Does Quality of Life Among Modified Radical Mastectomy and Breast Conservation Surgery Patients Differ? A 5-Year Comparative Study
Breast cancer is the most common cancer among females worldwide, of whom more than 80% survive for more than 5 years. Hence, ensuring a good quality of life (QOL) is essential to achieve holistic approach in treating patients. A cross-sectional study was conducted to compare the QOL in women who underwent modified radical mastectomy (MRM) and breast conservation surgery (BCS) for breast cancer in the last 5 years. QOL was evaluated based on the long-term quality of life–breast cancer (LTQOL–BC) questionnaire. A greater percentage of women who underwent MRM complained of difficulty in completing their house work compared with the BCS group (50% compared with 31%). Twenty-five percent (6) of the women who had undergone MRM reported feeling of being incomplete as women, along with a lack of femininity. However, more than 80% of the women in both groups said that they felt stronger as survivors and derived strength from their experience. There were significant differences in the quality of life of women from both groups in terms of physical function and body image, with the BCS group appearing to have a better QOL.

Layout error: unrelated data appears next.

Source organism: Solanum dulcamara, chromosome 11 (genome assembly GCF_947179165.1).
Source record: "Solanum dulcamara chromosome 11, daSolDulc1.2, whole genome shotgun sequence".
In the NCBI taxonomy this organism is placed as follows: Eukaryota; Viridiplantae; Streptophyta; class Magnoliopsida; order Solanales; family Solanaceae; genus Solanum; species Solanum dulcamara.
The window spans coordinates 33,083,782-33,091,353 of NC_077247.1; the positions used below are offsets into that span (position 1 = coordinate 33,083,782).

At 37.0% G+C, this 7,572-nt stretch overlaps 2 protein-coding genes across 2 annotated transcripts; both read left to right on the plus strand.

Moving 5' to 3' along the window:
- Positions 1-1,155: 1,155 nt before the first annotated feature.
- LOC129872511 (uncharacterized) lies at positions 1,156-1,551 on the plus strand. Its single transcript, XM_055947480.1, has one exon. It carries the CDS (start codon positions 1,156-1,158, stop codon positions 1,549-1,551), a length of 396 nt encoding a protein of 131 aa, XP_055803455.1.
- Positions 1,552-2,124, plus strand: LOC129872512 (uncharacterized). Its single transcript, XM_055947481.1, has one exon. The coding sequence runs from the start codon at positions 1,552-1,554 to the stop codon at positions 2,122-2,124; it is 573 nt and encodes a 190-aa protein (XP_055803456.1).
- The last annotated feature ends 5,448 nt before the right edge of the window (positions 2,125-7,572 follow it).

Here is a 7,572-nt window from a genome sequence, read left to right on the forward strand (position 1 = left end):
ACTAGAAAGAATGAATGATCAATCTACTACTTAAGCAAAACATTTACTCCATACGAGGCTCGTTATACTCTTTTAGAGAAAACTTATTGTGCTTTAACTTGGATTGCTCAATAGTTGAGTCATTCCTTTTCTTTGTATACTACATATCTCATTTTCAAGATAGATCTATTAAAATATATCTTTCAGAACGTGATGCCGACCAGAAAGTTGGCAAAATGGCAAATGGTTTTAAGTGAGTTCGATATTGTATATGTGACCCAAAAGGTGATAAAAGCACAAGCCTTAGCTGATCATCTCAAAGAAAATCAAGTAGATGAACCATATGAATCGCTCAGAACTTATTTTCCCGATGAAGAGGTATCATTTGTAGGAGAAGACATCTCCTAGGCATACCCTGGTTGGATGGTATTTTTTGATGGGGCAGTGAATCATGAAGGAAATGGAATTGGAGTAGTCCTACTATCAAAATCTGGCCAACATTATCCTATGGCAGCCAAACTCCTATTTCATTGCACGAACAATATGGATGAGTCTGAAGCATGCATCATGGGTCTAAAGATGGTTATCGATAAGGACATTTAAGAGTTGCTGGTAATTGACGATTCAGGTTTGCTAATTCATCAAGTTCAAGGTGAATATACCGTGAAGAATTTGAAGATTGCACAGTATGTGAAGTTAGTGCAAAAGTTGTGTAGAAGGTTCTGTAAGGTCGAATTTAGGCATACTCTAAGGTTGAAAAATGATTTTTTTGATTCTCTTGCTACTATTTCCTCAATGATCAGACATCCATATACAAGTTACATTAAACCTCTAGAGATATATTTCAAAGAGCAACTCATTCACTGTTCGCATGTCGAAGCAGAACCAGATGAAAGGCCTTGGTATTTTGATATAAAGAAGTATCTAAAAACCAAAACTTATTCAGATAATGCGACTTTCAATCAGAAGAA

KeywordsQuality of life Breast cancer Modified radical mastectomy Breast conservation surgery
Compliance with Ethical Standards
Ethical approval was obtained from the Institutional Ethical Committee.
Conflict of Interest
The authors declare that they have no conflict of interest.
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